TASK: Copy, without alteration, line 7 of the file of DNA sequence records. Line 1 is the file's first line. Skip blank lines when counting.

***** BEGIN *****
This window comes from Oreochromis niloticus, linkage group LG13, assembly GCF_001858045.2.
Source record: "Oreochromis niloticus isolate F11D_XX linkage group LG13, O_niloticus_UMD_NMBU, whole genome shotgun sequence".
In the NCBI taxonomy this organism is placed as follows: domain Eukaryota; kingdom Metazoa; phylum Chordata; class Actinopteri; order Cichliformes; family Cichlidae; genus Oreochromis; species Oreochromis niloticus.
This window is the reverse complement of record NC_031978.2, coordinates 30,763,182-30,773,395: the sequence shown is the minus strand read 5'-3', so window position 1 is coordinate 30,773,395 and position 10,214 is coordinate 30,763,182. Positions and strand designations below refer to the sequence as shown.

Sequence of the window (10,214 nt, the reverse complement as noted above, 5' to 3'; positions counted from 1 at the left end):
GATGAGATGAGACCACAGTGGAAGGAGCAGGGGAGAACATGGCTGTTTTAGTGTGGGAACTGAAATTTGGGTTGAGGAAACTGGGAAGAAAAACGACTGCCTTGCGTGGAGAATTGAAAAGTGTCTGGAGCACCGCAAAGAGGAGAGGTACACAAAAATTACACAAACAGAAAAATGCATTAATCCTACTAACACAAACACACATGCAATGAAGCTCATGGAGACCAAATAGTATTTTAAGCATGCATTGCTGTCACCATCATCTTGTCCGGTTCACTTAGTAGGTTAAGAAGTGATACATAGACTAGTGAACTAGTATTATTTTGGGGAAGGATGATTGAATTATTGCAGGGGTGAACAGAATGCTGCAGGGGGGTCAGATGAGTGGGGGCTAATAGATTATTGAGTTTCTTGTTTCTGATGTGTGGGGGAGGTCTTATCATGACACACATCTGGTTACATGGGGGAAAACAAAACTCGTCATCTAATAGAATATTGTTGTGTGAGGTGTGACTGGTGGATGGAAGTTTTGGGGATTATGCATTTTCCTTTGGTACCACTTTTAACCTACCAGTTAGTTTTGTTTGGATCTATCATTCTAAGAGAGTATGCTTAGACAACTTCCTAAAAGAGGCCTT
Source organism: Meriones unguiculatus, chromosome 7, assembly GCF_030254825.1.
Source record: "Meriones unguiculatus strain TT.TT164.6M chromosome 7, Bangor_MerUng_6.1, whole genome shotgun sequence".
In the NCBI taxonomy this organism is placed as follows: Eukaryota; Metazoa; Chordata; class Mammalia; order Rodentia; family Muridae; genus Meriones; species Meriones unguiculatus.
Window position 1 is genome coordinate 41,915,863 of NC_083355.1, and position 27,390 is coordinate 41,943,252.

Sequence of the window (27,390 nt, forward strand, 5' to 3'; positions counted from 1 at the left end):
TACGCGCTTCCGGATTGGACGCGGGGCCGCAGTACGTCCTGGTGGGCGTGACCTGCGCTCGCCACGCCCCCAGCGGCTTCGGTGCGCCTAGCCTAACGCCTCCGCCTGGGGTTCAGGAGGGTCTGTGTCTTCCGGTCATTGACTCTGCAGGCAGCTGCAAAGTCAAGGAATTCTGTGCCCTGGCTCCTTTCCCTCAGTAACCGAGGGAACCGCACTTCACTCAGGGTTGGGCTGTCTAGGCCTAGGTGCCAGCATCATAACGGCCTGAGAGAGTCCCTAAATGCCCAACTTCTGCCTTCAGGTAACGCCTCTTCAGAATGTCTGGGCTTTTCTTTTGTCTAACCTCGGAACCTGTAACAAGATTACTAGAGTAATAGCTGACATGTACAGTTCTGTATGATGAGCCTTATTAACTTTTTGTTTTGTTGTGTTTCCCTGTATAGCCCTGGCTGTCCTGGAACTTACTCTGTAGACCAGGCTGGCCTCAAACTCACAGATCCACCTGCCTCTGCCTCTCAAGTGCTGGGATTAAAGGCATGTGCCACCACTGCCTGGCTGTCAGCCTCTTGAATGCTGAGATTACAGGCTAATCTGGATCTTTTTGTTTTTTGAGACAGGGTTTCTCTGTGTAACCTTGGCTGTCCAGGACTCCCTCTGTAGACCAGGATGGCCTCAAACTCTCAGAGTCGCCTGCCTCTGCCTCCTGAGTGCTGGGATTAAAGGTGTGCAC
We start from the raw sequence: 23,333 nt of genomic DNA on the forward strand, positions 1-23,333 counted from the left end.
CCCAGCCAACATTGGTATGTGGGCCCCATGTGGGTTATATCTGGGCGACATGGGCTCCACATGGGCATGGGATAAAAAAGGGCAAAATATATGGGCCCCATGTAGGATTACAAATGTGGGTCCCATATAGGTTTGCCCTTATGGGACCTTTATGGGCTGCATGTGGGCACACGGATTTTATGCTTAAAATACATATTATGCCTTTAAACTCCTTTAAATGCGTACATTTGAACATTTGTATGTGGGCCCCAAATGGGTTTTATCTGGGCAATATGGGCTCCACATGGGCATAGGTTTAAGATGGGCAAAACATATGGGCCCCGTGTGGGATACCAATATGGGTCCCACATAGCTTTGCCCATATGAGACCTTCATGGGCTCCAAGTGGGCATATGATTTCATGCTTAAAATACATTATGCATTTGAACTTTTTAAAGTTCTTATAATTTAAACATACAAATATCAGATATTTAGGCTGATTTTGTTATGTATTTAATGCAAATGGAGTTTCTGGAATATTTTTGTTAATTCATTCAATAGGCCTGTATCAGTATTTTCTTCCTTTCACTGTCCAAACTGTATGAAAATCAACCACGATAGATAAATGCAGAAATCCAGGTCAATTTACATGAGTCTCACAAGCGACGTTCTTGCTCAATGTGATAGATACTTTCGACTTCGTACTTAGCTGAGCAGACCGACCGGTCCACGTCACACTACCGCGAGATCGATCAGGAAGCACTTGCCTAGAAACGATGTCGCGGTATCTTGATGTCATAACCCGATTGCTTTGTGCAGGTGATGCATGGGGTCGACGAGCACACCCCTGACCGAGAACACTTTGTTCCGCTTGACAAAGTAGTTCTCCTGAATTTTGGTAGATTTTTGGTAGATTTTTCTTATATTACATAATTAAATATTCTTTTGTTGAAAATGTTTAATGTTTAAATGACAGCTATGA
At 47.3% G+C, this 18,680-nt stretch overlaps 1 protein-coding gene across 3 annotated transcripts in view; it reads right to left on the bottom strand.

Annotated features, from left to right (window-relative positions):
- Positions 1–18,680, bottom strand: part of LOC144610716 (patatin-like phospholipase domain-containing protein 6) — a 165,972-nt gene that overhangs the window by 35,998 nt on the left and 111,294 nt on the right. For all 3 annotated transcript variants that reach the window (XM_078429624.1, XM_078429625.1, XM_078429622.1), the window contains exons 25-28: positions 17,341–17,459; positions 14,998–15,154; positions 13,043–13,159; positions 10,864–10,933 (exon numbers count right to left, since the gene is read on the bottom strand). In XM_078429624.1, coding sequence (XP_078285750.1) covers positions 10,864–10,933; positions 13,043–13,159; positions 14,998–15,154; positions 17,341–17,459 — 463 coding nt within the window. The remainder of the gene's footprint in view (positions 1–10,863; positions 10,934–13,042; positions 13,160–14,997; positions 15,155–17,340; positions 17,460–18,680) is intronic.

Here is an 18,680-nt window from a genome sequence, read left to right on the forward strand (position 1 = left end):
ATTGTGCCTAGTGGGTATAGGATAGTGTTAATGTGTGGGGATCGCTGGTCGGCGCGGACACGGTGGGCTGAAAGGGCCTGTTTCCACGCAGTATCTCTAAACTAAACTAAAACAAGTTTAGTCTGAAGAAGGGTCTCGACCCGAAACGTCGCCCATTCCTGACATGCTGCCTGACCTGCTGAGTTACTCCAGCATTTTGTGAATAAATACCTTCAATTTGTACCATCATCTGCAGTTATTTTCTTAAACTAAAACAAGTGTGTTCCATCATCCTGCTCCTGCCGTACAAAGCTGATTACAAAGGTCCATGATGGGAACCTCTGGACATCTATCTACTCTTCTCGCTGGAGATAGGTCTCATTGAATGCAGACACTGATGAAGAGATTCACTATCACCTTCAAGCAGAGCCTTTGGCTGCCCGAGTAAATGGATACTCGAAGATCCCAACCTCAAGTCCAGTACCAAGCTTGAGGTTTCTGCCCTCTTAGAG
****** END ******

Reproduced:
Source organism: Meriones unguiculatus, chromosome 7, assembly GCF_030254825.1.